Resolution Economics attended the ABA’s White Collar Crime Conference that took place on March 1 – 3, 2023, where significant regulatory guidance was provided impacting how companies evaluate and prioritize decisions on compliance matters such as disclosure, compensation, and accountability. Our key highlights are provided below. For a downloadable version of the highlights, please click here.
Key Takeaways from Recent Regulatory Guidance
2023 ABA White Collar Crime Conference
Convergence of Combating White Collar Crime and National Security
- Substantial investment will be made in DOJ’s National Security Division.
- Regulators are increasing cross-agency coordination to evaluate and enforce non-compliance, including assessing and recalibrating penalties and fines to deter improper activities.
Continued Evaluation of Impacts of the Monaco Memo
- Companies continue to assess how to obtain cooperation credit given unclear guidelines on what constitutes timely disclosure.
- Executive compensation must be evaluated to determine if, and how, it needs to change.
- Consideration will be given to recidivist activity and whether prior resolutions effected the intended change.
- It is no longer just a question of whether to self-disclose, but when and to whom.
- Corporations are less likely to obtain full credit if self-disclosure occurs months after a potential violation.
- Absent aggravating factors, guilty pleas may not be required if companies timely self-disclose, cooperate, and evidence remedial efforts.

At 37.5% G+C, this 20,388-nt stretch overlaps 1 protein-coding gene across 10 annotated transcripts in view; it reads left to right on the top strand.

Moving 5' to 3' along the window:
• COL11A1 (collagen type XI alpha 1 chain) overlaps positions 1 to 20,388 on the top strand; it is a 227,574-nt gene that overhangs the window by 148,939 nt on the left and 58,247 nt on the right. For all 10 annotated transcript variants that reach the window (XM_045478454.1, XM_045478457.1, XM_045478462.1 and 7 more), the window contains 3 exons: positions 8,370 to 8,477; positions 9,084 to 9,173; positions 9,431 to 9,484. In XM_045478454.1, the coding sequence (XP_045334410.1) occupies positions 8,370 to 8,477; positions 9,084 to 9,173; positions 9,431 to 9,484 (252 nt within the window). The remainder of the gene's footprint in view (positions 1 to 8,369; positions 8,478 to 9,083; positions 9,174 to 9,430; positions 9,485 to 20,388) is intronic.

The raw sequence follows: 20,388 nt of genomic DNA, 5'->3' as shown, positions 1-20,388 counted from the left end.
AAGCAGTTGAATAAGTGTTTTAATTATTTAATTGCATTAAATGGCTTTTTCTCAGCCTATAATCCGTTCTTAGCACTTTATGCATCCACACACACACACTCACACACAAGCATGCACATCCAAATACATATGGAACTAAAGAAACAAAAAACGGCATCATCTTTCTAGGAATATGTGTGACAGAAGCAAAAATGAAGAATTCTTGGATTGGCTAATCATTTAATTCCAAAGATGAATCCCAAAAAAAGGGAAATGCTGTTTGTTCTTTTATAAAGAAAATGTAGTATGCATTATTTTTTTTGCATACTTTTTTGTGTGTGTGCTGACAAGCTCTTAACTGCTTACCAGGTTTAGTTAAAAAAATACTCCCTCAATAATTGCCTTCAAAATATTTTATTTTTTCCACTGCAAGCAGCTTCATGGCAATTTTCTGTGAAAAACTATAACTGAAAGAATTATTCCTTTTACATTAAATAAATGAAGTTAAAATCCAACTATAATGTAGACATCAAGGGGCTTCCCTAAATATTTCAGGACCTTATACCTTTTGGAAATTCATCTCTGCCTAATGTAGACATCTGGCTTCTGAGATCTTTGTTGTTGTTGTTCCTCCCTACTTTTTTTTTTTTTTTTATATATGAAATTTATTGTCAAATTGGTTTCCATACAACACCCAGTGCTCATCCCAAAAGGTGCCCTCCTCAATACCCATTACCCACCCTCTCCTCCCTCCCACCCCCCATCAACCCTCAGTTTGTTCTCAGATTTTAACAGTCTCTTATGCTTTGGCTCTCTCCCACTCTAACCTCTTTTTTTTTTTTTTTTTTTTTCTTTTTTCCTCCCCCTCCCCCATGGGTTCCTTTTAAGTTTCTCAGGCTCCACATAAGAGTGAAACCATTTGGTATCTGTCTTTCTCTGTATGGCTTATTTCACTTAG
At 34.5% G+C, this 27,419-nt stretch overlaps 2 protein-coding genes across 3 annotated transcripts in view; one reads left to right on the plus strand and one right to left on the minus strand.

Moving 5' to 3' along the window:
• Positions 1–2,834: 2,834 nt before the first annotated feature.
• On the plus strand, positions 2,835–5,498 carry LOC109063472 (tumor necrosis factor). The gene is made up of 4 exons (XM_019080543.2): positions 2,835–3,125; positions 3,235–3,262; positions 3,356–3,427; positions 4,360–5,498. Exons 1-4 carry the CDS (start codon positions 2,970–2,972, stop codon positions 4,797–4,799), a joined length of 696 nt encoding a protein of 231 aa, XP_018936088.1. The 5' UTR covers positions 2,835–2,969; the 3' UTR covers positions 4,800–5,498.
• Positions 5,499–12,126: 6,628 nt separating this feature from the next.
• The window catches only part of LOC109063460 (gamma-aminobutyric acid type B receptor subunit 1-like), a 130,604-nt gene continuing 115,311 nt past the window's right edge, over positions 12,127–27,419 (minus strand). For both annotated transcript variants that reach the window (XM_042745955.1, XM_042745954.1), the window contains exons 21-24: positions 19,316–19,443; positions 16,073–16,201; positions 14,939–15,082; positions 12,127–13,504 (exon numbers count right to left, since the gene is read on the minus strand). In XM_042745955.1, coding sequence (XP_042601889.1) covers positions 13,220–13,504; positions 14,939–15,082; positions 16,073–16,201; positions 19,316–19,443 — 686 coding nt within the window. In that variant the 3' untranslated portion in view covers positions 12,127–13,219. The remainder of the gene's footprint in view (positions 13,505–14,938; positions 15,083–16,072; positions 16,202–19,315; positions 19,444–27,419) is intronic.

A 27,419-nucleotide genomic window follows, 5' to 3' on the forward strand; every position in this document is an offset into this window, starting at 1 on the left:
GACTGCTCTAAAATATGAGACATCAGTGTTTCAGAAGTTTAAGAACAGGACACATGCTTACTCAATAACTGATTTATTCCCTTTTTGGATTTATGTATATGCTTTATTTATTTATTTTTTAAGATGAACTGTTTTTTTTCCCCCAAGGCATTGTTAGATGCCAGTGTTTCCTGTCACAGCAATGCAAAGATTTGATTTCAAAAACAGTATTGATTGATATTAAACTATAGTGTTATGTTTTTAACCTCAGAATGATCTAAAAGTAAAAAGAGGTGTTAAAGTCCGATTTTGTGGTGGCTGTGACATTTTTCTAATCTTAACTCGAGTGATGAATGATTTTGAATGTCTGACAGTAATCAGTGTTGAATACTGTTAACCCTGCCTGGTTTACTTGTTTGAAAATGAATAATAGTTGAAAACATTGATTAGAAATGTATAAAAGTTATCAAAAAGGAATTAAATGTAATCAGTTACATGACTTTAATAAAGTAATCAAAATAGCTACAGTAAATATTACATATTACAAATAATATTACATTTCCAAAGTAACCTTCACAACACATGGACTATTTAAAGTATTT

Management of New Guidance & Coordination of Differences among Federal, State, and OIG Standards
- Given the slate of recently issued guidance, companies need to evaluate and implement any required changes to satisfy Federal, State, SEC, DOJ, and OIG regulations.
- Companies need to determine what information to disclose to which agency, and how to obtain and coordinate resolution among domestic regulatory agencies.
- Disclosure expectations should be evaluated for feasibility given the nature and progress of internal investigations.
Shift to Individual Accountability
- Fines and penalties will shift to individuals responsible for bad acts to protect shareholders and reward companies that incorporate compliance objectives into financial incentives.
- Resulting fines / penalties may be reduced by any clawback amounts successfully obtained or may be reduced by up to 25% of any clawback amounts not successfully obtained through good faith efforts.
Combat of Cyber & Crypto Crimes
- Agencies are doubling down on evolving strategies to detect and deter cyber and crypto crimes.
- Companies may be caught off guard by crypto enforcement as it is unclear which regulator has jurisdiction.
- Charges may include market manipulation, money laundering, or wire fraud rather than insider trading.
Maintenance & Accessibility of Employee and Third Party Electronic Data / Communications
- Companies need to develop tailored policies.
- Regulators will ask how data is preserved and accessed, specifically related to personal devices; answers will impact any resolution.
- Prosecutors will not accept representations at face value.
New York, NY
New York, NY